Love is Love: The Story of Us. Nicole and Mary Kate.
How did we meet?
Nicole and I met in 2001 in college. I was on the softball team and she was a student athletic trainer. We became friends after 2001, I quickly learned she was a funny,trustworthy and reliable friend. She graduated before me and we lost touch. It was not until 2003 when a mutual friend played matchmaker for us.
When did you decide to have a family?
During our early years of dating, I spoke frequently about wanting to start a family but the timing was never right. It frustrated me back then but I had to respect Nicole’s timing. Finally, in 2009 we decided it was time to begin our family and I was going to carry our first child. Unfortunately, I was a teacher in a Catholic school and I would have been fired if they knew I was a lesbian. So I lied early on and said I was married to a man. When I took the job, I was desperate to find a teaching job and that position was all I could find. I was incredibly uncomfortable hiding but I knew this was not my forever job and I was eventually going to move on.
My health coverage did not cover anything for fertility treatments, so we completed Intracervical insemination (ICI) at home.
We attempted 5 cycles of ICI’s. I tracked my ovulation by taking my temperature and using ovulation kits. I had put so much pressure on myself to get the timing just perfect. I was beyond stressed during this time, which was hurting us as a couple. That was probably one of the hardest periods in our relationship. I was so angry that my body wasn’t cooperating and not getting pregnant.
Looking back, I feel as if I had a mental breakdown. For my mental state and our relationship, we decided to take a little break from ttc. We actually thought it would have been a few months but it ended up being a few years.
Life happened, I went back to school to change my career and we got married. We became certified foster parents with the hope of starting our family through foster to adopt. We found out the hard way that where we live is not in need of homes. That was another huge blow for us.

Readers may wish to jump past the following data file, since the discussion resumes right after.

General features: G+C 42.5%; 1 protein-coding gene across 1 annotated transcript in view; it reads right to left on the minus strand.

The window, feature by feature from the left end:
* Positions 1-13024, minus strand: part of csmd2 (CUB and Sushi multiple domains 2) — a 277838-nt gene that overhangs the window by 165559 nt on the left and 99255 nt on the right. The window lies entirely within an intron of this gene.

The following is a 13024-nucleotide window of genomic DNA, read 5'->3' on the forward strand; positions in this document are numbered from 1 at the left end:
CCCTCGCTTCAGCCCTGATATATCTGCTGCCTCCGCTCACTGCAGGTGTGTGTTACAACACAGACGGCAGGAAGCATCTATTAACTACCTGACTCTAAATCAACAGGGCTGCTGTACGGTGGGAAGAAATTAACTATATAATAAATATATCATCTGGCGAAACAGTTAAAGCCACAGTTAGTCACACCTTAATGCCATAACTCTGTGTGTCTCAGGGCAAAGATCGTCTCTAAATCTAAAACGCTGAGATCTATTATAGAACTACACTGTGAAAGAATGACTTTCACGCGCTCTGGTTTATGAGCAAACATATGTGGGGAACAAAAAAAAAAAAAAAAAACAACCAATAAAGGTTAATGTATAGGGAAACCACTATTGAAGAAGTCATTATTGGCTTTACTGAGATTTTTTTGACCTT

Finally, in 2015 we were able to start trying again for a child of our own. I was able to secure a job that offered fertility coverage. Ten months later, with a total of 7 rounds of IUI’s, and one round of IVF we finally had our daughter.
We are currently trying for our second child and again, the fertility road is long. My wife is attempting to get pregnant this time. She has undergone 6 rounds of IUI’s and one round of IVF. We are going through with a frozen embryo transfer in early June and we are so hopeful that we will have our second child from this cycle.
What kind of community do you have for support?
Our immediate support is my family. We live within 30 minutes from my entire family. My mother is our main support, as she watches our daughter 1-2 days per week for us. My in laws live over three hours from us but are a huge support. We will visit them for a weekend and we actually get time to relax. They absolutely love being grandparents and cherish every minute they get to spend with Olivia.
In the early weeks of parenthood, I couldn't find much support for breastfeeding. Almost everyone I knew did not breastfeed. I remember wanting to quit around week three, but a cousin of mine encouraged me to try for at least one more week. She gave me some advice and I am so happy I listened. Olivia will be two years old in June and we are still breastfeeding.